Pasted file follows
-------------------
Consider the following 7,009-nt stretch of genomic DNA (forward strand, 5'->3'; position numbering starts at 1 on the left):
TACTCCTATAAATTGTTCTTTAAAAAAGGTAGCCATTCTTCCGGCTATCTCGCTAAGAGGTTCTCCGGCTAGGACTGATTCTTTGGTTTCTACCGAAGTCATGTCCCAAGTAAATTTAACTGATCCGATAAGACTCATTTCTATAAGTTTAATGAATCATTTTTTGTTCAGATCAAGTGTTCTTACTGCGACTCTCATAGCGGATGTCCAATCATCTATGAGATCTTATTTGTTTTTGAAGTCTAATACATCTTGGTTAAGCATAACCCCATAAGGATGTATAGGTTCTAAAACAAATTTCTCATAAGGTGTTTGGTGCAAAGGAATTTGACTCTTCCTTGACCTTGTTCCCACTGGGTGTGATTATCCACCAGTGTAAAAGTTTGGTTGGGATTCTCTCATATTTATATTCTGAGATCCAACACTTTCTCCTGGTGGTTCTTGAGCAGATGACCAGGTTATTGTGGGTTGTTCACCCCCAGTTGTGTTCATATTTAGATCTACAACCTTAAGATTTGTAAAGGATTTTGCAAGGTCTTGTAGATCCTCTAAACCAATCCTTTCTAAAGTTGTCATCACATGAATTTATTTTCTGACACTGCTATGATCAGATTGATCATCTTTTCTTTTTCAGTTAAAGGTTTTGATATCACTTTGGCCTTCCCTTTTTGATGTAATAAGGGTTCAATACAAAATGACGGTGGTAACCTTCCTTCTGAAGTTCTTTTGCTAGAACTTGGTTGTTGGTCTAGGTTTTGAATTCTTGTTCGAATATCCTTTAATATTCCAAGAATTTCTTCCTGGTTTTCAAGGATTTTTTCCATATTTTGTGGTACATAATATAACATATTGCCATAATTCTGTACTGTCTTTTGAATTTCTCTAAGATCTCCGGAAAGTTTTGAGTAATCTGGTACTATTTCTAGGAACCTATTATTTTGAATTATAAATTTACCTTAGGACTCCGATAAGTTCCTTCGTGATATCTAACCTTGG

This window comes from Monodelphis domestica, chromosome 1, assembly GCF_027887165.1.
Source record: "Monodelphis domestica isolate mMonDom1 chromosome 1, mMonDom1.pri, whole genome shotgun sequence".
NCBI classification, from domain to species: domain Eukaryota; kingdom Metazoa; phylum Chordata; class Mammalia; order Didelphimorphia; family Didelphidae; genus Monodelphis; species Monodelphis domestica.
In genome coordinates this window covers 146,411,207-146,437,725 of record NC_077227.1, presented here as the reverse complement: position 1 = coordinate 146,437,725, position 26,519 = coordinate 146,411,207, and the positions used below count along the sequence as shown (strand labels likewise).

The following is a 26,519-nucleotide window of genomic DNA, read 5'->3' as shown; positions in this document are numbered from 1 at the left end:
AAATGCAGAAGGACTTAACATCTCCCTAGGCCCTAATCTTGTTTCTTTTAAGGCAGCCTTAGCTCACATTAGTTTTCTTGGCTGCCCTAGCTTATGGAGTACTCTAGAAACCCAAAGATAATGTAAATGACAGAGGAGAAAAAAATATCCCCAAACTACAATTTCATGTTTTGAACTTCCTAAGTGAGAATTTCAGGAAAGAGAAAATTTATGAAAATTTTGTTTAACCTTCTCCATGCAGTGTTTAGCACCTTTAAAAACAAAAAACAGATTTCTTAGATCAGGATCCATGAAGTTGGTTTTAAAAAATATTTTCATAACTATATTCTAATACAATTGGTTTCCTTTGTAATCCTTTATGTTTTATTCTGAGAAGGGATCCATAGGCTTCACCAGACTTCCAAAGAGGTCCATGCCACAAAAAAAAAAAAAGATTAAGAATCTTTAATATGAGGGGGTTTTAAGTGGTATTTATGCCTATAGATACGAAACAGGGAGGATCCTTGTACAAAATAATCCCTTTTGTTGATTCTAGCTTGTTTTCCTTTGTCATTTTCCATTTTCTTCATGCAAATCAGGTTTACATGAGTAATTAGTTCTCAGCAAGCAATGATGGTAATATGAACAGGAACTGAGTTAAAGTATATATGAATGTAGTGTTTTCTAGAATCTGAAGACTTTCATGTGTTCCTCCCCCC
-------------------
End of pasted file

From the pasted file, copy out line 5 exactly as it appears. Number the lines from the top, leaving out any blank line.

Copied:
NCBI classification, from domain to species: domain Eukaryota; kingdom Metazoa; phylum Chordata; class Mammalia; order Didelphimorphia; family Didelphidae; genus Monodelphis; species Monodelphis domestica.